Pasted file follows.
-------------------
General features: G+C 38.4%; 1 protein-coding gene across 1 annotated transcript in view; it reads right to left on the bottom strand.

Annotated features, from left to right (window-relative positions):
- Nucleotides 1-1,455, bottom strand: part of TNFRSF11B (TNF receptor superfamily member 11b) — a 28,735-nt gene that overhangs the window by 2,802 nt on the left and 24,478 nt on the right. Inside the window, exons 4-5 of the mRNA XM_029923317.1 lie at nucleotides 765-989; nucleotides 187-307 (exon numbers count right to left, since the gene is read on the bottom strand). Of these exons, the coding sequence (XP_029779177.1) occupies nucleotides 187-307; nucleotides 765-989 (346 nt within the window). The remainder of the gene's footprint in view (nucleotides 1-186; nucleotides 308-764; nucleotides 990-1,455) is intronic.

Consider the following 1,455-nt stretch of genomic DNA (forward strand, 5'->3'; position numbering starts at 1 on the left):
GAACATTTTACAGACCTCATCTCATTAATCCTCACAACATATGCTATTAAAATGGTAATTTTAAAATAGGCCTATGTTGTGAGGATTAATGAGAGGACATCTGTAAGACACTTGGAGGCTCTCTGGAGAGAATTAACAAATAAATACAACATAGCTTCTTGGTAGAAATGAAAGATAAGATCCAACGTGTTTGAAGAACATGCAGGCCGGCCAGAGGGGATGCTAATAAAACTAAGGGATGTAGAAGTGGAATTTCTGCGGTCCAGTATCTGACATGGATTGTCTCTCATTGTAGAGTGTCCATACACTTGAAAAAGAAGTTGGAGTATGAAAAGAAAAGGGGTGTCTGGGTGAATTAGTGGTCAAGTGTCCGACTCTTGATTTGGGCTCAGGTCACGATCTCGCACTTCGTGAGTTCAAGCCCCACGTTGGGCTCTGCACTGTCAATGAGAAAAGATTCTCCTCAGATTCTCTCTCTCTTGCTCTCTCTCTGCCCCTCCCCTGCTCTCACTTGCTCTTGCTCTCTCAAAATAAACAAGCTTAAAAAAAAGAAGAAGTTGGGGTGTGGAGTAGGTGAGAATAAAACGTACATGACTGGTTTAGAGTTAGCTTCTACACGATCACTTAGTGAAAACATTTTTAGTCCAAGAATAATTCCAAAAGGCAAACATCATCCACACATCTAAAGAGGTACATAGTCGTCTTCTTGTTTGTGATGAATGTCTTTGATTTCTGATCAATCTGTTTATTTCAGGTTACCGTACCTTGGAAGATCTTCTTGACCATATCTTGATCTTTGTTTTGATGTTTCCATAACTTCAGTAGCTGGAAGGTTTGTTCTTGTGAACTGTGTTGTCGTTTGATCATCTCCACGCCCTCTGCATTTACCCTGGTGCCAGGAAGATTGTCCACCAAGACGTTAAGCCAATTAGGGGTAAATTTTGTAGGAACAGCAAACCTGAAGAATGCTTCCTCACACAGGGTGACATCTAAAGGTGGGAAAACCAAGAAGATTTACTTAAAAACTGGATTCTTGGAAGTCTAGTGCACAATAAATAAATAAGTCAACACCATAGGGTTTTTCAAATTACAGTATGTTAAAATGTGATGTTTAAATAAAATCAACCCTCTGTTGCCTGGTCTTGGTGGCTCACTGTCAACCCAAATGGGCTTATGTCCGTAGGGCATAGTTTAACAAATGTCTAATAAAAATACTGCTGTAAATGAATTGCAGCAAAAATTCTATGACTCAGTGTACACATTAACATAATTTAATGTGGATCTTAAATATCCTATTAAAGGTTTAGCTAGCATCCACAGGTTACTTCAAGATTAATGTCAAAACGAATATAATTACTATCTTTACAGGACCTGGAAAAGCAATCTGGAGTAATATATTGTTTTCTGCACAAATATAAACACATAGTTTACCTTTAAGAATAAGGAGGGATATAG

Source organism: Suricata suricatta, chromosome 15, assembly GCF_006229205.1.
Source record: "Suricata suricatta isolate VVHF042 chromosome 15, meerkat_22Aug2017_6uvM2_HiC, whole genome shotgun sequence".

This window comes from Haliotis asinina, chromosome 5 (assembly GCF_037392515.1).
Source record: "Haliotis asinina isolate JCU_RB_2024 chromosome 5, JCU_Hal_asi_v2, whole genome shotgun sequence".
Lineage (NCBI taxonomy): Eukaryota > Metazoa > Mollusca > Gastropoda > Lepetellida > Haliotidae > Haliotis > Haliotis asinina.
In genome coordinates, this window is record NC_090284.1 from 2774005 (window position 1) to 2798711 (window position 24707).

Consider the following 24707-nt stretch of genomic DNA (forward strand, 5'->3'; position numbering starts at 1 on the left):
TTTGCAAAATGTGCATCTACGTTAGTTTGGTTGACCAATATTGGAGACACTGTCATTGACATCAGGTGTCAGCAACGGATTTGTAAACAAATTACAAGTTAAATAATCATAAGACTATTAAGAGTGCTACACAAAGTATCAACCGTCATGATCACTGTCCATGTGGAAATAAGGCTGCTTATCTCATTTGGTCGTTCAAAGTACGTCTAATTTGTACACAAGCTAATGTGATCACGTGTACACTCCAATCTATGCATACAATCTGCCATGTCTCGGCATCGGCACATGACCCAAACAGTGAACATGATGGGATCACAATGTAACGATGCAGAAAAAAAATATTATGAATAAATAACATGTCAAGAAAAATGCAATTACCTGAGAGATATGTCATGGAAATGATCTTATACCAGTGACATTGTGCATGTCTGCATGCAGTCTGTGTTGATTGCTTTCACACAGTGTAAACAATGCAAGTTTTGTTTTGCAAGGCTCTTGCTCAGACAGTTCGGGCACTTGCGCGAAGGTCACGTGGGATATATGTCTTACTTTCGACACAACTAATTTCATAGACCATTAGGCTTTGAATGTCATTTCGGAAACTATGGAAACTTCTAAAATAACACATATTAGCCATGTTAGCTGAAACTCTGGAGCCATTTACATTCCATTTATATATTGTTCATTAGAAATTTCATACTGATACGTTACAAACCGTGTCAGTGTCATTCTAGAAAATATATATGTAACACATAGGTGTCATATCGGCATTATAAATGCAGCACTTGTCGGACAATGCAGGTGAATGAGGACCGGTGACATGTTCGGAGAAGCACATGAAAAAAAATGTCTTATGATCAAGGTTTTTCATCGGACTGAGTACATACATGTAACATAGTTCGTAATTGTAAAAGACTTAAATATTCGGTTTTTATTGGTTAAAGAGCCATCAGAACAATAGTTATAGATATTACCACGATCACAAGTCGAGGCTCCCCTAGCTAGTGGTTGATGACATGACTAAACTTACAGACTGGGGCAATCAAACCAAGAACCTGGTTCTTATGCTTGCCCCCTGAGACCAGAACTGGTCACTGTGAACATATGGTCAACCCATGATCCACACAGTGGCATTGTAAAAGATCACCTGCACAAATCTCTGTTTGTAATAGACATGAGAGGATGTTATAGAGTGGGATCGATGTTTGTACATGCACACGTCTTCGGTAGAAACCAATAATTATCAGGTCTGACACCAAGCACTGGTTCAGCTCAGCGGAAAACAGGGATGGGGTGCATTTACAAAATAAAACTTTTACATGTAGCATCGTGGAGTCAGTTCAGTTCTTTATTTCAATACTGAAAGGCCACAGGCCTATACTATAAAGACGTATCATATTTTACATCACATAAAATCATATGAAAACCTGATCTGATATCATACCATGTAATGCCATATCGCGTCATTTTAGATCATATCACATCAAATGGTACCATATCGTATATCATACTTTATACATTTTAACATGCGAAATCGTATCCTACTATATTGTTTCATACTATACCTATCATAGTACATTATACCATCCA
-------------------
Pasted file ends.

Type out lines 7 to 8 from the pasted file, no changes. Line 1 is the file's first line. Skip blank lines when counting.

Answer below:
Source record: "Suricata suricatta isolate VVHF042 chromosome 15, meerkat_22Aug2017_6uvM2_HiC, whole genome shotgun sequence".

This window comes from Haliotis asinina, chromosome 5 (assembly GCF_037392515.1).